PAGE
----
Tuesday, 27 February 2018
Sunday, 25 February 2018
Thursday, 22 February 2018
Godzilla: Planet of the Monsters has that TV stink about it. Rather than just cut to the chase and fill its 90 minute running time with exciting situations that track towards a definite conclusion, the film is full of dithering, false starts and even a pretender King of Monsters. Set in the distant future, Earth has been utterly trampled by rampaging Daikaiju. A despondent mankind has thrown their lot in with a couple of alien races that promise, variously, safe passage to the stars and weapons strong enough to beat humanity's ultimate threat - Godzilla.
Directors Kobun Shizuno and Hiroyuki Seshita frame their events at arm's length, using a cast of characters who repeatedly thwart any hint of intimacy whilst moving with the creaky, marionette rigging of a PlayStation 2 game. This primitiveness extends to the writing too, screenwriter Gen Urobuchi's characters fulfil basic military adventure roles and very little else. Considering his introduction, hero Haruo Sakai should be a maverick, bending the rules to cater to the revolutionary anti-Godzilla strategy he has been given by a priest from a creepy, alien religion. Instead, back on a geologically aggressive Earth, Sakai is gifted a commanding role almost immediately. Mankind's remnants quickly fall into line too, following a plan that promises a degree of despairing complication but, in practice, features the usual tank barrages and drill attacks.
As it turns out Planet of the Monsters is an inciting incident stretched to feature length. Massive amounts of screen time are dedicated to unspooling the temporal run-around required to feature a home planet that has evolved into a host body for lethargic calamity. Godzilla himself may move with all the urgency of an iceberg but his design is a pleasant combination of the bulk seen in the Gareth Edwards' 2014 film and the flayed, volcanic musculature of Shin Godzilla. Godzilla's sheer size, far bigger than any previous incarnation, at least promises an interesting future debrief too. Shizuno and Sehsita's film may have a lot of aesthetic heft - as well as the chief monster design it is also beautifully lit throughout, making constant use of luminous, holographic computer read-outs - but, ultimately, it's also extremely dull. A film plotted not to entertain but to leave acres of dramatic wriggle room for the episodic sequels set to follow.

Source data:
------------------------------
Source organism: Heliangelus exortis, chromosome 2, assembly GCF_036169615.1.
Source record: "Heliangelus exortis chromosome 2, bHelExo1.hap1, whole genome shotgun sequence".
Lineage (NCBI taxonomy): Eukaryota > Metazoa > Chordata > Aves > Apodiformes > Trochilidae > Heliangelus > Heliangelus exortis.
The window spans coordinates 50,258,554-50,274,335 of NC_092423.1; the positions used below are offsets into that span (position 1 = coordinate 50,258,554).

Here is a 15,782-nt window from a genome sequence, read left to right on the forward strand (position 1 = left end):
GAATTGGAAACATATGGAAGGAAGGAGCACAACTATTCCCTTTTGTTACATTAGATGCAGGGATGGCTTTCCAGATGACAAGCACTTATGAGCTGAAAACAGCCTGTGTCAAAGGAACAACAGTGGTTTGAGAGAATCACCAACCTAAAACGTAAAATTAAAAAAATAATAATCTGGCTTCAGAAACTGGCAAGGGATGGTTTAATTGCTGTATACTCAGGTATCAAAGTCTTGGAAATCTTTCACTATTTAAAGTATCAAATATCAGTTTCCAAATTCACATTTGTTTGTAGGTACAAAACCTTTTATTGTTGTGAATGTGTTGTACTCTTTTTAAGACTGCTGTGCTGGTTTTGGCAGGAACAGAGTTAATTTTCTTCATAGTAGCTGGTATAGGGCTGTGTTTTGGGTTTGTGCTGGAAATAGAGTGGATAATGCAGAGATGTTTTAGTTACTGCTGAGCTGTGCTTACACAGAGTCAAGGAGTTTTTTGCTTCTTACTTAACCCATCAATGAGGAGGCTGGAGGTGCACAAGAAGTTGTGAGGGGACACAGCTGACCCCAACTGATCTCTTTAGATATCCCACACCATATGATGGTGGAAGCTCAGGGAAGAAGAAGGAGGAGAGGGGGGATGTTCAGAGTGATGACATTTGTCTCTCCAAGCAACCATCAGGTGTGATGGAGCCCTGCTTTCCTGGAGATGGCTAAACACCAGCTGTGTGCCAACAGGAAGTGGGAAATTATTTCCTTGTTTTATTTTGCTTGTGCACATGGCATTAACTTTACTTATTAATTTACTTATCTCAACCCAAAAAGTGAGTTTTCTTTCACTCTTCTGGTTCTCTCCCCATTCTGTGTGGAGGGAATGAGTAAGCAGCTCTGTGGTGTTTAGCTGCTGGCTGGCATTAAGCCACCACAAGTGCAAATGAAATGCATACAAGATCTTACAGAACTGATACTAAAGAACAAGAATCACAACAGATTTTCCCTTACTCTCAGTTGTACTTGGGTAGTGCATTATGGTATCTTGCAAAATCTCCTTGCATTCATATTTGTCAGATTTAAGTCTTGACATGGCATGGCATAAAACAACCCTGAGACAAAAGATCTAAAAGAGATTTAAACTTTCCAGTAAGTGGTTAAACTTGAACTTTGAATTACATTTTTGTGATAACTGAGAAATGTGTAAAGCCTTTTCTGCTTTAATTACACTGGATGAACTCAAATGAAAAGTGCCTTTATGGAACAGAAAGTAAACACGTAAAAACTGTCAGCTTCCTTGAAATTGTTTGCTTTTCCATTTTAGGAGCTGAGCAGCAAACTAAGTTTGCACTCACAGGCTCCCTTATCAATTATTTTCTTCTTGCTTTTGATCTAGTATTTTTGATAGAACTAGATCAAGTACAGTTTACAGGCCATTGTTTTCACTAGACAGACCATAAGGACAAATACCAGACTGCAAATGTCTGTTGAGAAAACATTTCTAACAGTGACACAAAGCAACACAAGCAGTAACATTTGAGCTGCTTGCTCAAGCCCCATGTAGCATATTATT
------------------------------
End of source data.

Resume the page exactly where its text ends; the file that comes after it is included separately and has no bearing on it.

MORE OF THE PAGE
Monday, 19 February 2018
Sunday, 18 February 2018
Despite a lengthy production, Katsuhiro Otomo's Steamboy feels undercooked, if not outright incomplete. The film's first act crawls, failing to establish any firm, interior motivations for the nominal lead, teenage inventor Ray Steam. Otomo and co-screenwriter Sadayuki Murai keep Ray bewildered, a naive youth responding to the people who broadcast at him. Young Steam has a role to play, he carries the incredible valve reactor that everybody in Victorian London wants, but his primary function in the film amounts to that of a sounding board for the characters with actual objectives, specifically his Grandfather Lloyd and Edward, Ray's father.
Lloyd and Edward take on allegorical positions within Steamboy, behaving in ways that compliment overarching themes rather than organic, interpersonal actions. Grandfather Lloyd represents the altruistic, borderline heroic side of science. He's an old-world adventurer, working for the betterment of mankind. There's a sense that Lloyd has treated his life's work as a lark, always launching himself towards newer and more dangerous discoveries without fully taking the time to consider the implications. Edward is something much darker, offspring to Lloyd's irresponsible pursuit of the new. Edward represents modernity, an age of remorseless, mechanical reproduction bearing down on Victorian society. Edward is, basically, the 20th century.
Edward is a good man warped by his proximity to the bleeding edge. He alone carries the scars of his father's unquenchable curiosity. The creation of Ray's mechanical sphere wasn't just a massive technological leap, it was also catastrophic, injuring Edward to such a degree that he has had to lace his body with clockwork mechanisms. Discovery hasn't just catalysed Edward, it's seeped into his veins, warping both his body and the principals that drive him. This corruption manifests in the sacrifices Edward is willing to make to realise his goals. He has abandoned his family, not to mention his country, betraying his pre-accident identity to take up with an American arms manufacturer willing to cover the financial burden of Edward's ambitions.
As well as animating his shattered frame, Edward's post-accident body also allows him to integrate with his labours, acting as the organic ignition key for an enormous, unwieldy machine called Steam Tower. Concealed by an ornate architectural facade that recalls the work of Sir Christopher Wren, Steam Tower is actually a seething mass of pipes and machinery, a bloated techno-organic rendering of Pieter Bruegel's The Tower of Babel that sheds its ruinously expensive outer layers to drift around, demolishing London's terraced housing. Steam Tower is an obscenity, a creation that exists purely to demonstrate the scientific might of the Steam family. Without a lead character strong enough to wrestle control away from Edward it is this wandering catastrophe that drives Otomo's film. The aimlessness of this cataclysmic flying castle emblematic of a film that never quite settles into any mode of entertainment other than relentless, obsessively detailed spectacle.